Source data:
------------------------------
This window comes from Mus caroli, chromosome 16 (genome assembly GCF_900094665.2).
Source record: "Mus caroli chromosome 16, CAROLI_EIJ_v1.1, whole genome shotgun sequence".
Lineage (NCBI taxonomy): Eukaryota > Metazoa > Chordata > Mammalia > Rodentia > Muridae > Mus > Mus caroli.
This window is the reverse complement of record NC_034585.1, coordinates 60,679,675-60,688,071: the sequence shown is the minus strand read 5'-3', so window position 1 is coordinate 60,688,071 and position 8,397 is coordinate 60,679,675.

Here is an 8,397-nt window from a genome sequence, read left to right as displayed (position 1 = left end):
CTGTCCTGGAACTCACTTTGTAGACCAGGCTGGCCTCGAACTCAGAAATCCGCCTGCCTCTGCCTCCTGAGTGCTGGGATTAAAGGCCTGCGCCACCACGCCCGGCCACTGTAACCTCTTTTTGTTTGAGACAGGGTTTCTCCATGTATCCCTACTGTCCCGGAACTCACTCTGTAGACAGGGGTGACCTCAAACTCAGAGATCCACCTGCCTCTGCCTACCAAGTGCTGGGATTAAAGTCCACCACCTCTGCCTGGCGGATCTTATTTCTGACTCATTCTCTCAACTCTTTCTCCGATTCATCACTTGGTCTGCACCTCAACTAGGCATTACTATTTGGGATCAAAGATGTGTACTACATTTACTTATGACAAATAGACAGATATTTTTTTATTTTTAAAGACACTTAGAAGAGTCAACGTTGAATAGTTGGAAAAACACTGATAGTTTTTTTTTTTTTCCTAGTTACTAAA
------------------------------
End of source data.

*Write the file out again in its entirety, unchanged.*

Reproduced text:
This window comes from Mus caroli, chromosome 16 (genome assembly GCF_900094665.2).
Source record: "Mus caroli chromosome 16, CAROLI_EIJ_v1.1, whole genome shotgun sequence".
Lineage (NCBI taxonomy): Eukaryota > Metazoa > Chordata > Mammalia > Rodentia > Muridae > Mus > Mus caroli.
This window is the reverse complement of record NC_034585.1, coordinates 60,679,675-60,688,071: the sequence shown is the minus strand read 5'-3', so window position 1 is coordinate 60,688,071 and position 8,397 is coordinate 60,679,675.

Here is an 8,397-nt window from a genome sequence, read left to right as displayed (position 1 = left end):
CTGTCCTGGAACTCACTTTGTAGACCAGGCTGGCCTCGAACTCAGAAATCCGCCTGCCTCTGCCTCCTGAGTGCTGGGATTAAAGGCCTGCGCCACCACGCCCGGCCACTGTAACCTCTTTTTGTTTGAGACAGGGTTTCTCCATGTATCCCTACTGTCCCGGAACTCACTCTGTAGACAGGGGTGACCTCAAACTCAGAGATCCACCTGCCTCTGCCTACCAAGTGCTGGGATTAAAGTCCACCACCTCTGCCTGGCGGATCTTATTTCTGACTCATTCTCTCAACTCTTTCTCCGATTCATCACTTGGTCTGCACCTCAACTAGGCATTACTATTTGGGATCAAAGATGTGTACTACATTTACTTATGACAAATAGACAGATATTTTTTTATTTTTAAAGACACTTAGAAGAGTCAACGTTGAATAGTTGGAAAAACACTGATAGTTTTTTTTTTTTTCCTAGTTACTAAA